That’s where I would begin. But, of course, that’s not where I would leave it!

I would then add the following (from now on, incidentally, I’ll pretend that I’m speaking to the person who asked me the question):

“But you know, it’s very important never to take a Scripture passage out of context. If you do, you’ll almost certainly misinterpret it. As you’re well aware, people over the centuries have tried to justify all kinds of evils, by taking one single line of the Bible and treating it like it was written in a vacuum—with nothing either before it or after it.

“To avoid this error and interpret a verse properly, you always need to do two things. First you need to consider the verse’s immediate context, and then you need to consider its wider context (which is the entire Bible).

“The immediate context of this verse from Matthew 23 is Jesus’ dialogue with his disciples concerning the scribes and the Pharisees. The scribes and Pharisees were the religious leaders of the Jews at the time. Many of them, unfortunately, were filled with pride; hence they greatly enjoyed being called by fancy titles like ‘rabbi’ and ‘teacher’ and ‘father’ and ‘master’.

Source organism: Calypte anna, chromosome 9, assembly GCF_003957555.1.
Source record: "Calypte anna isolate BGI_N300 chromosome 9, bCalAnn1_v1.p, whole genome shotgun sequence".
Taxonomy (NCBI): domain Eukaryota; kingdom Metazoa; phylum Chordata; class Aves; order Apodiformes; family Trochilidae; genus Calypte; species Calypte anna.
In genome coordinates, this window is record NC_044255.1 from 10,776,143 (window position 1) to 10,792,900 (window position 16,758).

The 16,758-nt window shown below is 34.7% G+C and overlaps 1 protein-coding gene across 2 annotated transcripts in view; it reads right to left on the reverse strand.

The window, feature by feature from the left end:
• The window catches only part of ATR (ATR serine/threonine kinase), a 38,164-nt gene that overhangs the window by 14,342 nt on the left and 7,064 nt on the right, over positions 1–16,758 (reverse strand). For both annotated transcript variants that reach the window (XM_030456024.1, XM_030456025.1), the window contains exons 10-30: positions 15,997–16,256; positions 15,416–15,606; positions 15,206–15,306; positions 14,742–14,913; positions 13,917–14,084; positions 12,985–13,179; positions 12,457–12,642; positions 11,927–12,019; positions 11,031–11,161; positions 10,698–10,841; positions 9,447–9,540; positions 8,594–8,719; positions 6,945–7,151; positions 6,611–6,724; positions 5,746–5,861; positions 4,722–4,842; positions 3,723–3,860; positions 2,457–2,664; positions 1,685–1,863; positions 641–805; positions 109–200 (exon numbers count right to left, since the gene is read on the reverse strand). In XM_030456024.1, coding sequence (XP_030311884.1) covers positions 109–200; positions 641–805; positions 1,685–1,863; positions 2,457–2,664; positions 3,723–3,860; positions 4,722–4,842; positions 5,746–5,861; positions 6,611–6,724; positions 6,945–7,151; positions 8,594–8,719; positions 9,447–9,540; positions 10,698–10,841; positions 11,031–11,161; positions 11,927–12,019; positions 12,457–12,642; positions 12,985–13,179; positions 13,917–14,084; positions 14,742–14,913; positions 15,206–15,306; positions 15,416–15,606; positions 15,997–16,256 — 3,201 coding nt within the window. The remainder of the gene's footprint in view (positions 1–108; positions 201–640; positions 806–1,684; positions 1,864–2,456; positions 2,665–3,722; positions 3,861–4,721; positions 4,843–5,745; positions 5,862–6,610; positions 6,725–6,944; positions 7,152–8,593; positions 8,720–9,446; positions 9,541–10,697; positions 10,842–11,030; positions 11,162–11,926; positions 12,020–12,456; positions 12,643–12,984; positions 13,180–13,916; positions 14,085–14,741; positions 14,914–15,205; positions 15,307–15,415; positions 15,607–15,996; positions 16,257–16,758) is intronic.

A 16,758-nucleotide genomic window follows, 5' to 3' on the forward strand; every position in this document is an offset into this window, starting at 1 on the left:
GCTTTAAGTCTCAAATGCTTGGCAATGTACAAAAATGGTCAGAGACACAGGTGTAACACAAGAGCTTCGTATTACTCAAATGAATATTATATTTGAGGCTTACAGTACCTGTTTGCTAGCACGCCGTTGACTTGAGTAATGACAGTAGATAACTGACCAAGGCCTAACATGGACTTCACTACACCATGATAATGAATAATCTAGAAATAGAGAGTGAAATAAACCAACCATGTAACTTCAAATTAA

“Jesus knew this—which is precisely why he criticized them in this scene and encouraged his own disciples to be humble.

“But the real question is: In doing this, did Jesus intend for his words in verse 9 to be understood literally? Or was he speaking in a figurative way? If he did mean them literally, of course, then you’re absolutely correct in your assertion, and we Catholics should stop calling priests ‘Father’ immediately!

“However, it seems to me that if Jesus did intend a literal interpretation, then he certainly would have followed his own rule. That sounds reasonable, does it not? He wouldn’t have given his disciples (and all of us) a commandment—not to call anyone on earth ‘father’—that he didn’t intend to keep himself.

“But you see, when we examine the wider context of this verse (i.e., the rest of the New Testament), what we find is that Jesus did not observe this rule himself! For example, in this very same chapter of Matthew (in verses 30 and 32 to be exact), Jesus uses the word “father” to refer to men here on earth! Speaking to the scribes and Pharisees in verse 30, our Lord says, ‘And say, If we had been in the days of our fathers, we would not have been partakers with them in the blood of the prophets.’ Then, in verse 32, he says, ‘Fill ye up then the measure of your fathers.’